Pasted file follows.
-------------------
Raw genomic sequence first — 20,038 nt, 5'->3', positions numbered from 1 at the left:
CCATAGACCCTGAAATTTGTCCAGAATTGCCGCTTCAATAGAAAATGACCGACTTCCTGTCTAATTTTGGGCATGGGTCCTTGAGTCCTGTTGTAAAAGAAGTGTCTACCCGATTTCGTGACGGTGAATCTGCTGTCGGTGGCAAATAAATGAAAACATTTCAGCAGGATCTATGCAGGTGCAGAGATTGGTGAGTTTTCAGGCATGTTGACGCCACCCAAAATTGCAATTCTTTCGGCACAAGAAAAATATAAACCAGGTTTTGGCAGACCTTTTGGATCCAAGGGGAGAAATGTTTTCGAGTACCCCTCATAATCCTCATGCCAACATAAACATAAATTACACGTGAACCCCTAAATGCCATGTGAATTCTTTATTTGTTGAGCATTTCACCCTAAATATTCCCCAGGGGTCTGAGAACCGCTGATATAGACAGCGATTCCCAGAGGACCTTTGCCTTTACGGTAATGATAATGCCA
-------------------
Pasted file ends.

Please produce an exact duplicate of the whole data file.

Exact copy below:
Raw genomic sequence first — 20,038 nt, 5'->3', positions numbered from 1 at the left:
CCATAGACCCTGAAATTTGTCCAGAATTGCCGCTTCAATAGAAAATGACCGACTTCCTGTCTAATTTTGGGCATGGGTCCTTGAGTCCTGTTGTAAAAGAAGTGTCTACCCGATTTCGTGACGGTGAATCTGCTGTCGGTGGCAAATAAATGAAAACATTTCAGCAGGATCTATGCAGGTGCAGAGATTGGTGAGTTTTCAGGCATGTTGACGCCACCCAAAATTGCAATTCTTTCGGCACAAGAAAAATATAAACCAGGTTTTGGCAGACCTTTTGGATCCAAGGGGAGAAATGTTTTCGAGTACCCCTCATAATCCTCATGCCAACATAAACATAAATTACACGTGAACCCCTAAATGCCATGTGAATTCTTTATTTGTTGAGCATTTCACCCTAAATATTCCCCAGGGGTCTGAGAACCGCTGATATAGACAGCGATTCCCAGAGGACCTTTGCCTTTACGGTAATGATAATGCCA